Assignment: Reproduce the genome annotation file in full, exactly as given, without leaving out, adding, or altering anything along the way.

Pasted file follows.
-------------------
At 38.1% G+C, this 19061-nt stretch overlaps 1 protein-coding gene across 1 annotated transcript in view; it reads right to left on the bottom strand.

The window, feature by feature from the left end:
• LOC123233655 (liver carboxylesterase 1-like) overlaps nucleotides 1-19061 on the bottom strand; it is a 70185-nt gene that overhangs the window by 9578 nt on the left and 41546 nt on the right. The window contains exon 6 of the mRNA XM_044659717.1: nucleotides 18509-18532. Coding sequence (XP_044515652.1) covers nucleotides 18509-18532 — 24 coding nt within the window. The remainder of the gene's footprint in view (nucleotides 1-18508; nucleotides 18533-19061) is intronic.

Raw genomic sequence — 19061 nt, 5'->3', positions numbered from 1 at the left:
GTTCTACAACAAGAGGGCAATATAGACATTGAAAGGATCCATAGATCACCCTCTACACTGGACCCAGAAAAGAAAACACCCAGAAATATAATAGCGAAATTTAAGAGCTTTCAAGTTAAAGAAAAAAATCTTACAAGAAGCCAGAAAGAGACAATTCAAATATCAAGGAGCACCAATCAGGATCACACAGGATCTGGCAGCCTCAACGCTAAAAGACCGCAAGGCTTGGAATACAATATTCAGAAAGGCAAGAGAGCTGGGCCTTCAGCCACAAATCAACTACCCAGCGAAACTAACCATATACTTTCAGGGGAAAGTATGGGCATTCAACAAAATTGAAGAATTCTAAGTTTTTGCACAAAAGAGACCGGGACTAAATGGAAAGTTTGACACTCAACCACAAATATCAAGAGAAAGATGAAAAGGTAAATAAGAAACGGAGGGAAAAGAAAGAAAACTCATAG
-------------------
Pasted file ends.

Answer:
At 38.1% G+C, this 19061-nt stretch overlaps 1 protein-coding gene across 1 annotated transcript in view; it reads right to left on the bottom strand.

The window, feature by feature from the left end:
• LOC123233655 (liver carboxylesterase 1-like) overlaps nucleotides 1-19061 on the bottom strand; it is a 70185-nt gene that overhangs the window by 9578 nt on the left and 41546 nt on the right. The window contains exon 6 of the mRNA XM_044659717.1: nucleotides 18509-18532. Coding sequence (XP_044515652.1) covers nucleotides 18509-18532 — 24 coding nt within the window. The remainder of the gene's footprint in view (nucleotides 1-18508; nucleotides 18533-19061) is intronic.

Raw genomic sequence — 19061 nt, 5'->3', positions numbered from 1 at the left:
GTTCTACAACAAGAGGGCAATATAGACATTGAAAGGATCCATAGATCACCCTCTACACTGGACCCAGAAAAGAAAACACCCAGAAATATAATAGCGAAATTTAAGAGCTTTCAAGTTAAAGAAAAAAATCTTACAAGAAGCCAGAAAGAGACAATTCAAATATCAAGGAGCACCAATCAGGATCACACAGGATCTGGCAGCCTCAACGCTAAAAGACCGCAAGGCTTGGAATACAATATTCAGAAAGGCAAGAGAGCTGGGCCTTCAGCCACAAATCAACTACCCAGCGAAACTAACCATATACTTTCAGGGGAAAGTATGGGCATTCAACAAAATTGAAGAATTCTAAGTTTTTGCACAAAAGAGACCGGGACTAAATGGAAAGTTTGACACTCAACCACAAATATCAAGAGAAAGATGAAAAGGTAAATAAGAAACGGAGGGAAAAGAAAGAAAACTCATAG